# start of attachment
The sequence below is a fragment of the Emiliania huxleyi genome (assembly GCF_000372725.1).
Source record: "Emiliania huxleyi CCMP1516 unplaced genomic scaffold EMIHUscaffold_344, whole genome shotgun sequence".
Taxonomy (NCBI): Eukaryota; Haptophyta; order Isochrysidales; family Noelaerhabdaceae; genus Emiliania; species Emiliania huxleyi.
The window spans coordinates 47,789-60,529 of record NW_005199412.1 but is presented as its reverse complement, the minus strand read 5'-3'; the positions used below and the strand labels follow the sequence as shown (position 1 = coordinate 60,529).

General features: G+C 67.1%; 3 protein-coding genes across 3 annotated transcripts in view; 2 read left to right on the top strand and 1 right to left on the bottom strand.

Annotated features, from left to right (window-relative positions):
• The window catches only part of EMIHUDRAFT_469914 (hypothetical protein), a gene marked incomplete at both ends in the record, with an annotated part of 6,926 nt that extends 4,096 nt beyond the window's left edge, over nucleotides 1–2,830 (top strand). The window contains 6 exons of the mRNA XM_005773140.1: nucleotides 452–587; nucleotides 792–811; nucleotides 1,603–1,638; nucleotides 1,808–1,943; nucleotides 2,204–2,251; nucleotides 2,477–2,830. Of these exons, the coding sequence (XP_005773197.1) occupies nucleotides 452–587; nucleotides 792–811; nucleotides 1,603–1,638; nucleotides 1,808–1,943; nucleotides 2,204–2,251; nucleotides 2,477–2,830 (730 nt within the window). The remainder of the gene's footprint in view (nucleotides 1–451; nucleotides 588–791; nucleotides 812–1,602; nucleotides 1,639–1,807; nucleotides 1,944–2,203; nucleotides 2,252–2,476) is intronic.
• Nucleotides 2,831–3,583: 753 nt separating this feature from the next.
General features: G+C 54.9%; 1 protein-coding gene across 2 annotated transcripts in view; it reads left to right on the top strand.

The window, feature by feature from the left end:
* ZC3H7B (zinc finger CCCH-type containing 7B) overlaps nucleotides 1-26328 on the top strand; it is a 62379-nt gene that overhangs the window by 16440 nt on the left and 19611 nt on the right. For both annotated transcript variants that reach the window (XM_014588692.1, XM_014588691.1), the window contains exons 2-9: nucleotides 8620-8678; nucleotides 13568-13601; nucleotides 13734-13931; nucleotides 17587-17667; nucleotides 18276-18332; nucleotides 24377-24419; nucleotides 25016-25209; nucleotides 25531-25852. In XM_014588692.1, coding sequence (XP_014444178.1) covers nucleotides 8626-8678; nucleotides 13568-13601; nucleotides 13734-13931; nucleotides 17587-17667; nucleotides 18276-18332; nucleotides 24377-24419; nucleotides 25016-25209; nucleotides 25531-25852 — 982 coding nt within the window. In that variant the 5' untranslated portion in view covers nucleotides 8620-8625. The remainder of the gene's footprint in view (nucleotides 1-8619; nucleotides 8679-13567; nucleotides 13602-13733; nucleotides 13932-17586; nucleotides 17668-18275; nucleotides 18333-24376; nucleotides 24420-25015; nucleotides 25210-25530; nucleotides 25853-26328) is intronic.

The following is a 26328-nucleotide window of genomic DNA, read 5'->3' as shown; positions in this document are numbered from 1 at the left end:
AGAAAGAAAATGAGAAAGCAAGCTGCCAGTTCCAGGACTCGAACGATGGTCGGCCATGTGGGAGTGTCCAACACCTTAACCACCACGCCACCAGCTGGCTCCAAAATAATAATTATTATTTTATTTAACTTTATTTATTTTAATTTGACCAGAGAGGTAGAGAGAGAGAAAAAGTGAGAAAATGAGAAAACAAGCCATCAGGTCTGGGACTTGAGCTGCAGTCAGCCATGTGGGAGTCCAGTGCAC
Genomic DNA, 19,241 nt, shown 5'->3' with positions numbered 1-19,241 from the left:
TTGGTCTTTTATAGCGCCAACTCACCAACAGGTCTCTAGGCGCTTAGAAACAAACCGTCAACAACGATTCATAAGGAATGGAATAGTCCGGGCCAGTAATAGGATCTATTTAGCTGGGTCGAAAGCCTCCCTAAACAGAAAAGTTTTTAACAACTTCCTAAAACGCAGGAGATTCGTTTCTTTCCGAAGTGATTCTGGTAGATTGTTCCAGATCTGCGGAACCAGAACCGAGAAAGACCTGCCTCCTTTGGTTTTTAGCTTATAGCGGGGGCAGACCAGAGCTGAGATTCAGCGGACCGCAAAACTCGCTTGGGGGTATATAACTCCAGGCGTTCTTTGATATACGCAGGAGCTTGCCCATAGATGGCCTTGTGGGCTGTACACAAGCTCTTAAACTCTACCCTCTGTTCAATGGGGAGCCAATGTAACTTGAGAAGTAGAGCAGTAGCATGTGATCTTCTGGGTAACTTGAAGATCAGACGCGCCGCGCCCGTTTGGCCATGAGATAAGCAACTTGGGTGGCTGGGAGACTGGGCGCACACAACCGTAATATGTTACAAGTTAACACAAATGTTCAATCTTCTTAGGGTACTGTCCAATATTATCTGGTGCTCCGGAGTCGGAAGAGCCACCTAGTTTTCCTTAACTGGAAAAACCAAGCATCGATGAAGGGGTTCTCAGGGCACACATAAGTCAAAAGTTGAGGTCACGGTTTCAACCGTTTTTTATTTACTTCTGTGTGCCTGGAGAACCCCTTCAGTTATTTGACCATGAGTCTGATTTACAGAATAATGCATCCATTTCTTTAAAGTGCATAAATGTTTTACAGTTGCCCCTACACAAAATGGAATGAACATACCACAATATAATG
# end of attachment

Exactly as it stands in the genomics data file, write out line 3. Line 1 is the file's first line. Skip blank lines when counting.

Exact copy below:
Taxonomy (NCBI): Eukaryota; Haptophyta; order Isochrysidales; family Noelaerhabdaceae; genus Emiliania; species Emiliania huxleyi.